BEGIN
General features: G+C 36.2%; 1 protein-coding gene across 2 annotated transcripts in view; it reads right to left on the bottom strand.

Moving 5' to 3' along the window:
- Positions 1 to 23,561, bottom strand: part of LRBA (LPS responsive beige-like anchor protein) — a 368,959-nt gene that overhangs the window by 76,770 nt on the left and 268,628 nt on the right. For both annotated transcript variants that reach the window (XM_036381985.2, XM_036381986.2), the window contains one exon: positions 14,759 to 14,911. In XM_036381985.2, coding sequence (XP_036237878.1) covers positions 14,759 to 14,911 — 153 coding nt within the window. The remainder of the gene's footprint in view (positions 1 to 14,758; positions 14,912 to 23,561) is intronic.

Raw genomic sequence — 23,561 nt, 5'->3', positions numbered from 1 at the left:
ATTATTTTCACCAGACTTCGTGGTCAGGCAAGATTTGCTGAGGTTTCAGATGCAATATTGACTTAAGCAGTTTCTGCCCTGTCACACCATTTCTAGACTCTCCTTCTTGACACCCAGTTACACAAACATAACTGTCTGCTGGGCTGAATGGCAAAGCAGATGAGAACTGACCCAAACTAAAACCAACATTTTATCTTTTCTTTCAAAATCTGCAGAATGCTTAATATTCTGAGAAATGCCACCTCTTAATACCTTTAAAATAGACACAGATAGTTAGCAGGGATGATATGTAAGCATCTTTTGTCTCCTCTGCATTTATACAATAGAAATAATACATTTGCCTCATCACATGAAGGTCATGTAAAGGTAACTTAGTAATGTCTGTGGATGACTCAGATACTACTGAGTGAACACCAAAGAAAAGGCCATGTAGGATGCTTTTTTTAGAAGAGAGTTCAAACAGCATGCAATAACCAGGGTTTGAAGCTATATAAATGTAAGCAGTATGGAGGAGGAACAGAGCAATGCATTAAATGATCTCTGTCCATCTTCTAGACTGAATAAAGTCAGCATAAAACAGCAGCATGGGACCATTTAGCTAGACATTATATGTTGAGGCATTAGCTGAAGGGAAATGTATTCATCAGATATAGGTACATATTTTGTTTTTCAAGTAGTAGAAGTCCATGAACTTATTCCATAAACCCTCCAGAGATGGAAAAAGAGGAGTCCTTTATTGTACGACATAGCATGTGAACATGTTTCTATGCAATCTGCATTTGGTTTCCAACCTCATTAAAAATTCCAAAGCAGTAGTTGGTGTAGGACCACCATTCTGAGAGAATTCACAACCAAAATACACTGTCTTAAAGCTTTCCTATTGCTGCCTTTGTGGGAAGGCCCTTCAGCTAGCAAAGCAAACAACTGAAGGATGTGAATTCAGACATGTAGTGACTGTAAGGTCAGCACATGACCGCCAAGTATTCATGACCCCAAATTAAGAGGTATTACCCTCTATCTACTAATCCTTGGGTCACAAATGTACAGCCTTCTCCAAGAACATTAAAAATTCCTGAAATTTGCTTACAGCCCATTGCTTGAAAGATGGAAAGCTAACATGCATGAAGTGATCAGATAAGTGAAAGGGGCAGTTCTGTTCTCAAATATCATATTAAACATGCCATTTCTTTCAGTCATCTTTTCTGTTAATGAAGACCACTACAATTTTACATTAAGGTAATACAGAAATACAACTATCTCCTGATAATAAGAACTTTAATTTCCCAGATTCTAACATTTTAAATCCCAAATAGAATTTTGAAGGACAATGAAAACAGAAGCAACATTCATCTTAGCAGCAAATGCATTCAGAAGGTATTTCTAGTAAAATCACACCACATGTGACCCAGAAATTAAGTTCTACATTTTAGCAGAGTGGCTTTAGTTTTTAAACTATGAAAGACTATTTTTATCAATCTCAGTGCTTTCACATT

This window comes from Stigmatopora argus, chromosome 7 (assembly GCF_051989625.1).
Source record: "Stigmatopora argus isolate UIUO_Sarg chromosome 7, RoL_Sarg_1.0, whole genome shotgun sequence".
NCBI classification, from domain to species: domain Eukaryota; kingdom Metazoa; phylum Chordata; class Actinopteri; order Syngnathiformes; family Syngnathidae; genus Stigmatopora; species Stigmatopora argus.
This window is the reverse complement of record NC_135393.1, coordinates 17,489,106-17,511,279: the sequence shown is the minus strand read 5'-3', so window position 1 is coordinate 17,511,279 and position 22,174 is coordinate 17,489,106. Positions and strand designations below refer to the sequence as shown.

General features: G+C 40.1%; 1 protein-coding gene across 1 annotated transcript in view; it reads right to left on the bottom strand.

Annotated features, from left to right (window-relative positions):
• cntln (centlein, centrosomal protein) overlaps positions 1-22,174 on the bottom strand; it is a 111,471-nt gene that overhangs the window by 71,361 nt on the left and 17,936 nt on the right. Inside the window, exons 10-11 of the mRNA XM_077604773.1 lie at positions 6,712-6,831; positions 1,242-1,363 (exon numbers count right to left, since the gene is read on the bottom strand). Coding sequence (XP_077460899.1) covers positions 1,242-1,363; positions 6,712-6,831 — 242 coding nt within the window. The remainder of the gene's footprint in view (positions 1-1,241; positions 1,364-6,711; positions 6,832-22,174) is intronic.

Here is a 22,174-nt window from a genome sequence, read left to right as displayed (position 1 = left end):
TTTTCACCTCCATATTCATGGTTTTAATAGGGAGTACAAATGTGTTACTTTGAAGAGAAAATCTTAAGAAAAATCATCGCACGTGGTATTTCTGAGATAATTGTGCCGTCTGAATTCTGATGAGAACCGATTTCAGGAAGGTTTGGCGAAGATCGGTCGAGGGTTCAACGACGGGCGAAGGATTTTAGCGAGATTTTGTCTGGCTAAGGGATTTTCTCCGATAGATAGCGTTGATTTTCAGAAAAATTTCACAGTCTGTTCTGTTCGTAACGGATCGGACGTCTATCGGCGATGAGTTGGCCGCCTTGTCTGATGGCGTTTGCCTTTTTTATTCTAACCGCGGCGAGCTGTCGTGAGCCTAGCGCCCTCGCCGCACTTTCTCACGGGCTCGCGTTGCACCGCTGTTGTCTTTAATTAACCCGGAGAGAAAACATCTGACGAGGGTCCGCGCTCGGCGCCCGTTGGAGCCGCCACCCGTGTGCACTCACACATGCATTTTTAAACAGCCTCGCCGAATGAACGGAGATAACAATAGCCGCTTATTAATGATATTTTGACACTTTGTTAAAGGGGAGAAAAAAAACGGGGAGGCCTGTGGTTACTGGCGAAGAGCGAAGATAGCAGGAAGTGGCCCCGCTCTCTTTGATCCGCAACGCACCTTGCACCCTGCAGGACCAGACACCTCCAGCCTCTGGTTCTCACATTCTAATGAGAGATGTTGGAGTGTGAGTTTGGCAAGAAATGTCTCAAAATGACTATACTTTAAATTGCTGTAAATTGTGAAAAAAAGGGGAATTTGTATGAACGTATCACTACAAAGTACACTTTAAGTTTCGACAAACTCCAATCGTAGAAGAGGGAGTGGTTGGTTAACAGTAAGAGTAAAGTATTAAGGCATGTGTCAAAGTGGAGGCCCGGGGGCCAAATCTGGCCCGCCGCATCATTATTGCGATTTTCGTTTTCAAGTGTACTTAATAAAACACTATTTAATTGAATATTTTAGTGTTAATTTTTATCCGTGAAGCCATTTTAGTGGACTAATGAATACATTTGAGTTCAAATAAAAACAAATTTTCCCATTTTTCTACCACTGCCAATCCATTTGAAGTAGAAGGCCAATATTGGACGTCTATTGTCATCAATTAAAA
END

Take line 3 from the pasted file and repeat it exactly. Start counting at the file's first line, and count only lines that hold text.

- Positions 1 to 23,561, bottom strand: part of LRBA (LPS responsive beige-like anchor protein) — a 368,959-nt gene that overhangs the window by 76,770 nt on the left and 268,628 nt on the right. For both annotated transcript variants that reach the window (XM_036381985.2, XM_036381986.2), the window contains one exon: positions 14,759 to 14,911. In XM_036381985.2, coding sequence (XP_036237878.1) covers positions 14,759 to 14,911 — 153 coding nt within the window. The remainder of the gene's footprint in view (positions 1 to 14,758; positions 14,912 to 23,561) is intronic.